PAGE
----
The new Constitution appreciates our rich cultural, ethnic and lingual diversity, and for the first time in Afghanistan and the region, recognizes all major languages as official in areas where a majority speaks such languages. Recognizing the Free Market economy is a core value necessary for the political democracy to succeed, the Constitution includes specific provision requiring the state to encourage and protect investments and private enterprises, intellectual property rights and rights of authors and inventors.

An Institutionalized Human Rights Commission

The Independent Human Rights Commission set forth by the Bonn Agreement is further empowered and institutionalized by Article 58. The Commission has the right to refer cases of human rights and fundamental rights violation to the judiciary and is empowered to assist in defending the rights of the victims.

An Emerging Model

Our new Constitution proves that the investment made by the U.S. government and the international community to help us build our national and democratic institutions, although limited, has already yielded very impressive results. The new Constitution further reveals that our Islamic and traditional values are fully compatible and mutually reinforcing with an open democracy. In two short years, the people of Afghanistan, in partnership with the international community, turned a neglected and pariah country over-run by the Taliban and Al Qaeda, into what President Hamid Karzai called “a center for the cooperation of civilizations.”

Led by the vision of President Karzai, Afghanistan has emerged as a model. Afghanistan’s successful advance on the path to democracy and state building will inevitably impact upon the expectations and the aspirations of the people in other arenas of the global war against terror and tyranny. A moderate, democratic and tolerant Afghanistan is indeed imparting the conclusive blow to the radicalism preached by Al-Qaeda.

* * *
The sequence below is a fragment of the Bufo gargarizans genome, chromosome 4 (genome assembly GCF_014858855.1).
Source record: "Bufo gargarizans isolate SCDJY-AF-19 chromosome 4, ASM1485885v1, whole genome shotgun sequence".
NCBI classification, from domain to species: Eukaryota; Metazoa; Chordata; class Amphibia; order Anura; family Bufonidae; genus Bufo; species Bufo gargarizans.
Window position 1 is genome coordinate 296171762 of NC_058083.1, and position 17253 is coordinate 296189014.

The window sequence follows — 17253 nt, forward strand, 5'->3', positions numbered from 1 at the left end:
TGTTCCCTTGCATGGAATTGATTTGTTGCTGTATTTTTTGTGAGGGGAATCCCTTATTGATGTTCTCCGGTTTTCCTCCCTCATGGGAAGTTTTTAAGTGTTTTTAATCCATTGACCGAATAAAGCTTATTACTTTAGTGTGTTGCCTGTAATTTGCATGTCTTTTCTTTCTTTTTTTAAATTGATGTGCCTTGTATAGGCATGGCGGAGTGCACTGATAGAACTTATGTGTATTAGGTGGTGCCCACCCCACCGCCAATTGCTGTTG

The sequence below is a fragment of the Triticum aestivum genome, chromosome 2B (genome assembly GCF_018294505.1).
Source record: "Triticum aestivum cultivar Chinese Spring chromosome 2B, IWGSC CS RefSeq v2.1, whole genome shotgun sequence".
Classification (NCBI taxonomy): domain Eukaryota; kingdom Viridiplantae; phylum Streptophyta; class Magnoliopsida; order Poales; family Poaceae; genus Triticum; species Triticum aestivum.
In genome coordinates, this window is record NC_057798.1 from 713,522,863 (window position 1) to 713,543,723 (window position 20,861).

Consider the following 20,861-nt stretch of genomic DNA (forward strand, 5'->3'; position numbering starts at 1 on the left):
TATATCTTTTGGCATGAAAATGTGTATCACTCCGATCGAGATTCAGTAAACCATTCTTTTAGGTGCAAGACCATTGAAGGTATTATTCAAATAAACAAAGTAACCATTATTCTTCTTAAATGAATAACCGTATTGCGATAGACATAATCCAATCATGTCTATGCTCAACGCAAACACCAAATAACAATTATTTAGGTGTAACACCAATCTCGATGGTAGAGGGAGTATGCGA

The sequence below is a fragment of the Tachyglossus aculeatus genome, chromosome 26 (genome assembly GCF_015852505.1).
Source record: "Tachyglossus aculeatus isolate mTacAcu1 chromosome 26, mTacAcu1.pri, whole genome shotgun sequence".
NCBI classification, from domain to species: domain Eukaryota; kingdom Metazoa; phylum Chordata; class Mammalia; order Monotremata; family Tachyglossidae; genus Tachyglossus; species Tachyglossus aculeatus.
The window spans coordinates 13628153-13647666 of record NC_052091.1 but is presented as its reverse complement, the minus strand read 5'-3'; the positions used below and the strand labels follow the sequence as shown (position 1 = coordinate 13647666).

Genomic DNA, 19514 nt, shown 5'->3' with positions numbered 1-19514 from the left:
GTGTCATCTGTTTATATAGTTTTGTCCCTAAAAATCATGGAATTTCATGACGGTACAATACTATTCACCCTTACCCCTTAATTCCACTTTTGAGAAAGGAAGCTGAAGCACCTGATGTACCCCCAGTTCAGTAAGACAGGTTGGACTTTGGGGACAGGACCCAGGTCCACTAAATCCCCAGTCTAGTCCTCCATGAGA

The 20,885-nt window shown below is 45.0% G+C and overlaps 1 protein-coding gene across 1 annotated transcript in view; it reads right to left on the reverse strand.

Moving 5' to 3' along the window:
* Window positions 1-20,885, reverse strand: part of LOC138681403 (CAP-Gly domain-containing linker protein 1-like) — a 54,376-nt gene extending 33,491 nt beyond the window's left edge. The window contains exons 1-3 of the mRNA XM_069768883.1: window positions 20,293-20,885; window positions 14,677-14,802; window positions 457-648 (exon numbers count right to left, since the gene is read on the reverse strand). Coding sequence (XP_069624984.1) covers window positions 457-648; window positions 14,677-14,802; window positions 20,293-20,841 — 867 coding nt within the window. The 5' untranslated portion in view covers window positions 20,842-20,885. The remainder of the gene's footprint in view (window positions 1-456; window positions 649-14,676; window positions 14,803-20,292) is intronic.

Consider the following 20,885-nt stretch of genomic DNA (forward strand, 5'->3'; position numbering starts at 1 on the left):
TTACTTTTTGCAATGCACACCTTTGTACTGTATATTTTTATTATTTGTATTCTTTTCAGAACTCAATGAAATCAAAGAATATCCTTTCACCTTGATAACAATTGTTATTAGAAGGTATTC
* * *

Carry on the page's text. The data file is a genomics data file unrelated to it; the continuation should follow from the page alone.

The Elections

The next milestone for the Afghan people is setting the stage for the first free and fair national elections under the new Constitution. The presidential and parliamentary elections are scheduled for September 2004. President Karzai insists on holding the Presidential elections on time as scheduled but we will not compromise the legitimacy, credibility and integrity of the process. We ask our international partners to help the United Nations speed up the voters’ registration to ensure the credibility of the election process. It is crucial for us that the process gives all adult Afghans the opportunity to exercise their constitutional rights to vote in the first national elections they have waited so long for. To date 1.7 million out of 10.5 million eligible voters are registered. We are about to drastically increase the number of registration posts from eight to 4,000 throughout the country.

The Challenges

We are realistic about our challenges. We face general challenge of building a state and providing for good governance after complete destruction of all national institutions and a sever shortage of resources and human capital. To overcome these challenges, we must improve local and district level governance and reform, strengthen and rebuild our government institutions to make them accountable, capable and more representative. We must enhance government capacity to deliver services to all corners of the country especially areas prone to terrorist infiltration. All Afghans have not yet benefited from the peace dividends. We must eliminate corruption, nepotism and abuse of power that undermine our recovery process.

We are also facing specific challenges of preparing the logistical and legal grounds for the election and building the institutions and the capacity needed to prepare and enact the enabling laws required by the new Constitution. Our people have no electoral experience.